“There is no rational link between excluding same-sex couples from marriage and the goals of encouraging ‘responsible procreation’ among the ‘naturally procreative’ and/ or steering the ‘naturally procreative’ toward marriage,” he wrote. “Civil marriage in Oklahoma does not have any procreative prerequisites.”

In fact, he noted, despite it gay marriage ban, Oklahoma has one of the highest divorce rates in the country. (He could have added Massachusetts has one of the lowest.)

Kern also pointed out that 2010 census data found that “there were 1,280 same-sex ‘households’ in Oklahoma who reported as having ‘their own children under 18 years of ago residing in their household.'” A ban on marriage by such couples, he wrote, actually hinders the public policy goals of ensuring that children are raised by married parents.

Regarding Oklahoma’s argument that married different-sex parents create the “ideal environment” for raising children, Kern found that the marriage ban didn’t further the aim of encouraging that either. The state, he wrote, “has not articulated, and the Court cannot discern, a single way that excluding same-sex couples from marriage will ‘promote’ this ‘ideal’ child-rearing environment. Exclusion from marriage does not make it more likely that a same-sex couple desiring children, or already raising children together, will change course and marry an opposite-sex partner (thereby providing the ‘ideal’ child-rearing environment). It is more likely that any potential or existing child will be raised by the same-sex couple without any state-provided marital benefits.” Then quoting from last year’s DOMA ruling, he added, those children would be deprived of the ability to “understand the integrity and closeness of their own family and its concord with other families in their community.”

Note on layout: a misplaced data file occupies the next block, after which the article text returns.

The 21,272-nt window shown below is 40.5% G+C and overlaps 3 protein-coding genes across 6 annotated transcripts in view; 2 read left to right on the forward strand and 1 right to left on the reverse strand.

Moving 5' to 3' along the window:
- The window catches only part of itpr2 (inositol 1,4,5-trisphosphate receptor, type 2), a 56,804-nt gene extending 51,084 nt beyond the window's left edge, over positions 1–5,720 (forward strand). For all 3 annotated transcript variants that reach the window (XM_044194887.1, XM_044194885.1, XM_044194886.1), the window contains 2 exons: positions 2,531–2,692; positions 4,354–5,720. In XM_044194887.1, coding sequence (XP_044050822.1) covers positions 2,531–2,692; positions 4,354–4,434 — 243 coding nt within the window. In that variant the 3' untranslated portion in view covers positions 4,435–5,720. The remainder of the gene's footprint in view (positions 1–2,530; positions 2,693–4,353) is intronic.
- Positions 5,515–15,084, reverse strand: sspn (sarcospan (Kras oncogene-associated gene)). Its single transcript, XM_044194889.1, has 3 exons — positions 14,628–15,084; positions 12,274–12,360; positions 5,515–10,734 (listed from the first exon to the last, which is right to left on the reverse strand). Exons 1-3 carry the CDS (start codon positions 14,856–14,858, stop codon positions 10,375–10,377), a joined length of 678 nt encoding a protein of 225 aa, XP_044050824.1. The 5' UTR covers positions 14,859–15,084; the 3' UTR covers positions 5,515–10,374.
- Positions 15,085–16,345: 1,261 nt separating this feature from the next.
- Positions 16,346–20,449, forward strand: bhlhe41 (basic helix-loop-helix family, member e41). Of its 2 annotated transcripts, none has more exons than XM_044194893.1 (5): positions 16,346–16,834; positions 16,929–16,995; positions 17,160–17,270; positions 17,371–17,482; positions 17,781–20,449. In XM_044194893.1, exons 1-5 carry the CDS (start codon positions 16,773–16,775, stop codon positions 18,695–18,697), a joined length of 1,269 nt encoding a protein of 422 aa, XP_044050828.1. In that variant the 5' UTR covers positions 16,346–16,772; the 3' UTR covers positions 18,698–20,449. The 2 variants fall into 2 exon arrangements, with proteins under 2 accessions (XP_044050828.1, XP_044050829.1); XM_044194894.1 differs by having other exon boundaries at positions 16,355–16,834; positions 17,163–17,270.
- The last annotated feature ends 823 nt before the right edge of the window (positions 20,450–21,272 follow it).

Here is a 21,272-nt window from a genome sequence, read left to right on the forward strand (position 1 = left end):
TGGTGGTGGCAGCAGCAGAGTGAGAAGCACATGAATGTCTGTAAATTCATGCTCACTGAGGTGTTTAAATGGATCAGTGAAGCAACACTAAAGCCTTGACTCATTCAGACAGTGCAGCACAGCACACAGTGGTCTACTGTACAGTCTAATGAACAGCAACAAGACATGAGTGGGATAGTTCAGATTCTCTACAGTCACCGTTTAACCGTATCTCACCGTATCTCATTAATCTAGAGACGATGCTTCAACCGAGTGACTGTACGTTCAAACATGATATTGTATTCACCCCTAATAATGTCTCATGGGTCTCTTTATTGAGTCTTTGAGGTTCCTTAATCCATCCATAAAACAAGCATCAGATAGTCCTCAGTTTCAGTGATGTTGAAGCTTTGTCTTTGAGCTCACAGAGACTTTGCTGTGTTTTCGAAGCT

Oklahoma’s constitutional ban on marriage by same-sex couples, Kern concluded, is simply “an arbitrary, irrational exclusion of just one class of Oklahoma citizens from a governmental benefit… without a legally sufficient justification.”

Given the stay he issued, Kern’s ruling does not mean that gay marriages will take place in Oklahoma immediately, but it does provide another nail in the coffin of state prohibitions. His ruling is a more modest one than that issued last month by Shelby or the 2010 ruling from Judge Vaughn Walker in the Proposition 8 litigation. As a result, it might be a more sustainable ruling on appeal since the Supreme Court tends to prefer moving in smaller rather than large doctrinal steps when addressing politically controversial issues.